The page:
In the beginning there was a tiny volcanic island of unknown designation that gave safe haven to migrant people originating in South America in some instances even becoming their home for a period of time. At some point during the 13th century, it was occupied by the Kalinago who were so impressed by its rich productive soils that they called it Liamuiga – the fertile isle. Their small community was secure enough in its hold on the island to give shelter to shipwrecked European sailors and even to welcome a ship load of English men into their midst. Too late, they discovered that they had opened the floodgates and that more and more strangers would come to their shores to scar the island and make it produce far too much tobacco than the Kalinago had ever used in their rituals.
Their attempt to regain control, brought elicited the co-operation of two groups of European strangers in a pre-emptive strike against the Kalinago that decimated their numbers on Liamuiga. The newcomers continued in their dogged efforts to make wealth and changed the environment and demography of their acquisition. The virgin tropical forest was in large part uprooted to make room for tobacco plantations and later those that grew only sugar cane. In the early years the people to work these plantations were brought mostly from Europe under contract but as their arrivals decreased, more and more enslaved Africans were forced into the cane fields of St. Kitts.
From then on the history of the island became one of survival against the odds. Isolated from their mother country, Europeans settlers had to learn to adapt to an alien tropical environment. On the other hand enslaved Africans had to cope with a life that offered poor possibilities of freedom and self-fulfilment. The economy that was supported by their arduous labour and dispossession had to survive competition from larger islands and eventually from other parts of the world. Despite the vicissitudes of the global economy it supported a new powerful class whose acquisitiveness had produced wealth that allowed many to return to Britain and take their place in society, and compete for power with the old landed aristocracy.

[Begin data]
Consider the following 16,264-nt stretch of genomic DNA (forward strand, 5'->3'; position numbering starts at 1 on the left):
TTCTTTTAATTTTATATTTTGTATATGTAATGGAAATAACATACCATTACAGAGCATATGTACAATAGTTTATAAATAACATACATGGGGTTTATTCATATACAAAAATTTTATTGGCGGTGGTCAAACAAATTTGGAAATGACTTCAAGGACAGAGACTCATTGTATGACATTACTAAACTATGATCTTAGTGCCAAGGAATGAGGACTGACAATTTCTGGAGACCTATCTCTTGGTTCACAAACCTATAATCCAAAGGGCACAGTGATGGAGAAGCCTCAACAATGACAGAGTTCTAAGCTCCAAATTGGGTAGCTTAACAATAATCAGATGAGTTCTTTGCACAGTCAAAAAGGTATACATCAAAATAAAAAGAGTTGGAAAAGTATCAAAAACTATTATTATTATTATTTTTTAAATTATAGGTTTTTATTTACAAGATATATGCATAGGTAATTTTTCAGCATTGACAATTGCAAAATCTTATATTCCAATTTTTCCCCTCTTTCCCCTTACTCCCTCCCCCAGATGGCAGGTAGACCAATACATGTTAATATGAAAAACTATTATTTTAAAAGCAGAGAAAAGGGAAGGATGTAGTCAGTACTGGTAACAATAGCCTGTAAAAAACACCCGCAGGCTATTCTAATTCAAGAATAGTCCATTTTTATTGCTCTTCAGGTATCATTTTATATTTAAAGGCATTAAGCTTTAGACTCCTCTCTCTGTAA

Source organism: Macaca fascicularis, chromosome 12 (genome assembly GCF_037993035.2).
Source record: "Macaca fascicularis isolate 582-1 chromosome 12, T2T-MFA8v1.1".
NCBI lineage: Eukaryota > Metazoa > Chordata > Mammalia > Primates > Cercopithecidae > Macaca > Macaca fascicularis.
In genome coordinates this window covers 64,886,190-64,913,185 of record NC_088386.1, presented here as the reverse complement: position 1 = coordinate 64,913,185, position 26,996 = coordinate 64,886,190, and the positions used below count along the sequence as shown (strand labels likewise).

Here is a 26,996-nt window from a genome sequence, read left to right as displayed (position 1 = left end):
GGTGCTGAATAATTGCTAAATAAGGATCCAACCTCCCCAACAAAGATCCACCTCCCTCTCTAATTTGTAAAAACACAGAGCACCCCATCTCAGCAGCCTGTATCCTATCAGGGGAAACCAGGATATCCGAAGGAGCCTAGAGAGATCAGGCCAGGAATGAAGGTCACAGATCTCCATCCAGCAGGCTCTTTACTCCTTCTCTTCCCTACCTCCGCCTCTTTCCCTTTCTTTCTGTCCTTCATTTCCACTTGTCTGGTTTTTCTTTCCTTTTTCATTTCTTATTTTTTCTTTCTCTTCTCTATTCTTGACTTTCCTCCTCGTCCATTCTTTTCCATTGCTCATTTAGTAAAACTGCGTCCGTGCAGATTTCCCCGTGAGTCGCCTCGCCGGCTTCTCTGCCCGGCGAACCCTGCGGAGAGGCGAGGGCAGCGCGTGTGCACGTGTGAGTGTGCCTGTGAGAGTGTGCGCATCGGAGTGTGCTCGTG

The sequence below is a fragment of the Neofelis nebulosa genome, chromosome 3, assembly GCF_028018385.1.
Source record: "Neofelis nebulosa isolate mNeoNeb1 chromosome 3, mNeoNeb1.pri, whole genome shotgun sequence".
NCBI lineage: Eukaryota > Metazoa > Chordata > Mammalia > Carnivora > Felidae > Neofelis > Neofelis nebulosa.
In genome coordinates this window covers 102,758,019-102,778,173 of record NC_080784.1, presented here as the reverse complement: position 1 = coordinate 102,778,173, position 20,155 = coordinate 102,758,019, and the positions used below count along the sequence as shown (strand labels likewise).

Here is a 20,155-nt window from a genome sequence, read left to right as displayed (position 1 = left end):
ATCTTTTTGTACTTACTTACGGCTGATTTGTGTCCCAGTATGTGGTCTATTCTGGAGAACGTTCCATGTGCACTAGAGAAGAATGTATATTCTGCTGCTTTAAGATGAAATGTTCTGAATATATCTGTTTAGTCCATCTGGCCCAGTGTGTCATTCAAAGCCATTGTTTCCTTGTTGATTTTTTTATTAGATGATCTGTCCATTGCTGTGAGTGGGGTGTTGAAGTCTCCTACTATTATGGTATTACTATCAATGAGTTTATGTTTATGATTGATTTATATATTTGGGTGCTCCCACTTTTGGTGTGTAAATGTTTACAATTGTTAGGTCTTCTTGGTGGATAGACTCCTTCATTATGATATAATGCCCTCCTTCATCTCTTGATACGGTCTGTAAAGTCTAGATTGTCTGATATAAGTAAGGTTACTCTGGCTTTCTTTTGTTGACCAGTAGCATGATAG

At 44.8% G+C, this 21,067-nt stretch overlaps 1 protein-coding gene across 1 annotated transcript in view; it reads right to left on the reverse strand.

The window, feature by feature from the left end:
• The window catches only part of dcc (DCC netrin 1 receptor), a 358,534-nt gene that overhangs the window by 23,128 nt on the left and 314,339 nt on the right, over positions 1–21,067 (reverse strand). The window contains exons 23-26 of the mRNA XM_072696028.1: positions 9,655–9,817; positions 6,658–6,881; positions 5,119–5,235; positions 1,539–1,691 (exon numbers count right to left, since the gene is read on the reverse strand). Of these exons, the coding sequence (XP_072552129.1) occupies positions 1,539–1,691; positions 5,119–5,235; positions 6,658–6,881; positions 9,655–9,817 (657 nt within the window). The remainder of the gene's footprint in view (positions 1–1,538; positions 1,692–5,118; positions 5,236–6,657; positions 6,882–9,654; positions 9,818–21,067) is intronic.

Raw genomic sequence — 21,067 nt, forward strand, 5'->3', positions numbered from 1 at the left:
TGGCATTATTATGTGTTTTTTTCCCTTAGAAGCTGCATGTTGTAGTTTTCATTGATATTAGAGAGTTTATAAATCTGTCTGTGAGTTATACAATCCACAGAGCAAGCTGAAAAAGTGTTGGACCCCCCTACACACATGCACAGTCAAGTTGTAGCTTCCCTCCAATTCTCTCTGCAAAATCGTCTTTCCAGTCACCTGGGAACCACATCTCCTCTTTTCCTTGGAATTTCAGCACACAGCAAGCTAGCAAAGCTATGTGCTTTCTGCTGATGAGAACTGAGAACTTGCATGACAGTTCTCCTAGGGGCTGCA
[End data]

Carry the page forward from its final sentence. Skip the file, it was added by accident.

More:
As the wars of Empire waned a new social order emerged in the Caribbean and in St. Kitts. Enslavement on the island had started in 1626 with the landing of enslaved Africans who had been captured from the Spaniards. Resentment erupted in 1639 and continued to smoulder until the institution of slavery was abolished. In 1834 when other islands celebrated Emancipation with church services, St. Kitts was in the throes of a strike. Thinking that full freedom was being withheld and realising that Apprenticeship was, for all intents and purposes, another form of enslavement, workers on many estates downed tools much to the consternation of the authorities who feared that some would join forces with the runaways that banded with Marcus of the Woods. It took some time for order to be restored.
The century that followed was remarkable for the fact that socio-economic change was barely perceptible. The planters continued to dominate all walks of life. The workers were, in theory, free to leave the plantation but the law made the withholding of labour a criminal offence. Real change came only when the new black business class and the educated professionals started raising concerns over voting rights and electoral representation, education, health, housing and wages. Gradually they gained the trust and support of the working class, which shortly afterward out grew their direction and embarked on political expressions of its own. The twentieth century is the remarkable story of social transformation and economic opportunity that changed the way of life of the majority of people on St. Kitts.